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This Incredible Need to BelieveReview - This Incredible Need to Believe
by Julia Kristeva
Columbia University Press, 2009
Review by Elisha Foust
May 4th 2010 (Volume 14, Issue 18)

In critical theory circles, Julia Kristeva is perhaps best known for her work on Lacanian psychoanalysis.  In feminist circles, she is known for her work on the semiotic and the maternal chora. In literary circles, she is known for her psychoanalytic-based critique and for her detective novels. This volume of interviews and speaking engagements establishes that Kristeva also has a voice in religious discourse.

In This Incredible Need to Believe, Kristeva considers the relationship between Freudian psychoanalysis and the psychic phenomenon of belief. The breadth of Kristeva's intellectual capacity is fully at work here. This text brings her linguistic, psychoanalytic and philosophical backgrounds together and applies them to the question of religion. Christianity and, more specifically Catholicism, dominate the book; yet there are inroads taken into analyzing connections between all three monotheistic religions.

The book is split into five chapters and contains a preface, a letter to Frédéric Boyer, who has published a number of titles in French, but is less-known in English-speaking circles.  Following the preface, the book is organized around lectures and interviews conducted in France and Italy between 2005 and 2006. The bulk of the book is taken from an interview with Carmine Donzelli conducted in front of an Italian audience. Other lectures and interviews follow. Of note is Kristeva's talk entitled "Suffering" given alongside Anne-Marie Pelletier at the Lenin Lectures in Paris in 2006.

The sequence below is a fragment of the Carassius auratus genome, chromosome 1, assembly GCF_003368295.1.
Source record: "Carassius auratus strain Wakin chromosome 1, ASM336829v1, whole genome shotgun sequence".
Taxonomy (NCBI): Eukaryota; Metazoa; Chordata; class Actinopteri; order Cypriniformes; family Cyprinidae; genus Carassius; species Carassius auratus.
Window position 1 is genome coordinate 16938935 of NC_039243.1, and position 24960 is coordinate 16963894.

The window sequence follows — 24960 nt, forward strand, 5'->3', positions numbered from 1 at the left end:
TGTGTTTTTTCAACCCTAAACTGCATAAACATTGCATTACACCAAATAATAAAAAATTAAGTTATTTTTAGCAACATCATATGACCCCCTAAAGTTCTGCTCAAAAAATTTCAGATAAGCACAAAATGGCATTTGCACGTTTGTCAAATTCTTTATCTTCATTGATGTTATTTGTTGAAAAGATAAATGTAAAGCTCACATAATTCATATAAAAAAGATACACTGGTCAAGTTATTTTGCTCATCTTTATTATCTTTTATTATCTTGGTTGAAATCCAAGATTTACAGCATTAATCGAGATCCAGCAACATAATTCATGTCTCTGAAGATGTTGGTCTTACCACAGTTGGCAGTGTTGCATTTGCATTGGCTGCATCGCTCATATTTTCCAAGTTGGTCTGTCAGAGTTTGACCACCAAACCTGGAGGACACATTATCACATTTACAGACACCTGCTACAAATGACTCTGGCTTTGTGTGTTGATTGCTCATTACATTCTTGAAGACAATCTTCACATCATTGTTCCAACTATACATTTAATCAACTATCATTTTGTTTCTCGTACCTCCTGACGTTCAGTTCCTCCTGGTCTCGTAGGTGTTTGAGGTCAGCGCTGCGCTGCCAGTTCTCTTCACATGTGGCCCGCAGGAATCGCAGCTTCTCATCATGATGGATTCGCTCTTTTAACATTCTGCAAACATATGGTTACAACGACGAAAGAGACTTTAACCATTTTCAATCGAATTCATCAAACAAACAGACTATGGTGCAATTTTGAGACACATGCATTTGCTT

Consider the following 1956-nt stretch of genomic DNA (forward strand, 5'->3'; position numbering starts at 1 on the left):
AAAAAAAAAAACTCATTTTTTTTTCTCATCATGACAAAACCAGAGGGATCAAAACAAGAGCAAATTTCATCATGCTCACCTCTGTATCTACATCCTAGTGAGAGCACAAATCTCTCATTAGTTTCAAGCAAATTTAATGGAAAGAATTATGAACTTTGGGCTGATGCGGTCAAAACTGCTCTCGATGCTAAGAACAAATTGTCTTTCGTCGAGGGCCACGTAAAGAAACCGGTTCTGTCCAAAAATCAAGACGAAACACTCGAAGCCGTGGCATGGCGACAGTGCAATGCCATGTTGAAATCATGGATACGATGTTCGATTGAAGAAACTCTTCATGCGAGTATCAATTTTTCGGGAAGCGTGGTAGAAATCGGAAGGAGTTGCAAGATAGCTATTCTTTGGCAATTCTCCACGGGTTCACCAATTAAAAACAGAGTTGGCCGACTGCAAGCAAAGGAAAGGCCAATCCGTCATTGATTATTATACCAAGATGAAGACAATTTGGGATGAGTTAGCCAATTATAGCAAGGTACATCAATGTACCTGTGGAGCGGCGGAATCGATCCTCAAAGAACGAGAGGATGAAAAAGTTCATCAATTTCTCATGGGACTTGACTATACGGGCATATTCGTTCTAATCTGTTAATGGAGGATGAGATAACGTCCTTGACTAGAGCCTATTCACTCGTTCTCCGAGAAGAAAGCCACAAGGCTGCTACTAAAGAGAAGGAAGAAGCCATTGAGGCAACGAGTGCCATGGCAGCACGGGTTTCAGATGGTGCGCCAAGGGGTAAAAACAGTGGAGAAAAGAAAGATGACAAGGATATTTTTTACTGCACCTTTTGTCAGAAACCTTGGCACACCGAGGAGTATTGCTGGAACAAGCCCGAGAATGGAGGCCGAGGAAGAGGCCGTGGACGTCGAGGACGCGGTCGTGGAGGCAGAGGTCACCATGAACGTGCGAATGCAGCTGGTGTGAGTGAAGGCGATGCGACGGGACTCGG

Most interesting for psychoanalysis is Kristeva's use and departure from Freudian theory. Unlike Freud, Kristeva claims that religion is not an illusion. Rather, religion evidences a primary "need to believe" located in the Freudian unconscious. She states her thesis clearly: "the different beliefs and kinds of spiritualities accommodate, encourage, or make use of precise psychic moments, which allow the human being to become a speaking being, a seat of culture or, inversely, of destructiveness." (24)  For Kristeva, the need to believe is fundamental to the human psyche. It makes thought and culture possible. 

She therefore stresses that the need to believe is not a religious need, but a psychic need. For this reason, it is found both in religious cultures and in secular ones. To illustrate her point, she assigns the term "pre-religious" a technical specificity. She investigates her claim by considering how the pre-religious psyche emerges in cultural contexts: adolescence, female genius, Islamic fundamentalism are but a few examples.  She also theorizes how the pre-religious need to believe might be useful in stifling the threat of religion-based terrorism.

Kristeva is adept at employing psychoanalytic and linguistic theory to help us better understand the cultures in which we live. This text builds on her work of the last few years, which has focused on what she calls the "automation" of the human subject.  The term automation expresses her concern that technology - the prevalence of images, laptops, mobile phones, etc. - is doing away with creative thinking.  Rather than being a tool, technology manages the thoughts and lives of humans, reducing them to banality.

For Kristeva, psychoanalysis can aid in preventing automation and the banality that follows because it, like Christianity, focuses on the inwardness (the unconscious) of the individual. This focus on inwardness is not, however, a focus on individuality.  Rather than individualism, Kristeva argues for "singularity".  By singularity, she describes a psyche connected to and formed by those with which it lives. Thus, for her, psychoanalysis aids in preventing automation by creating new bonds between the inwardness of the individual and the community in which he or she lives.

Kristeva's language is structured by her roots in Freudian, Lacanian and Kleinian thought and by her vast knowledge of philosophy. As such, the text will prove challenging for those outside psychoanalysis, who are not familiar with those discourses.  However, for those seeking out an explanation of the relation between Kristeva's previous work and her current focus on belief, this book will prove invaluable.

 

© 2010 Elisha Foust

 

Elisha Foust is a PhD candidate in the Modern Languages department at Royal Holloway, University of London.  Her research focuses on female ethical responsibility, phenomenology and French psychoanalysis. She may be contacted at: elishafoust@googlemail.com.


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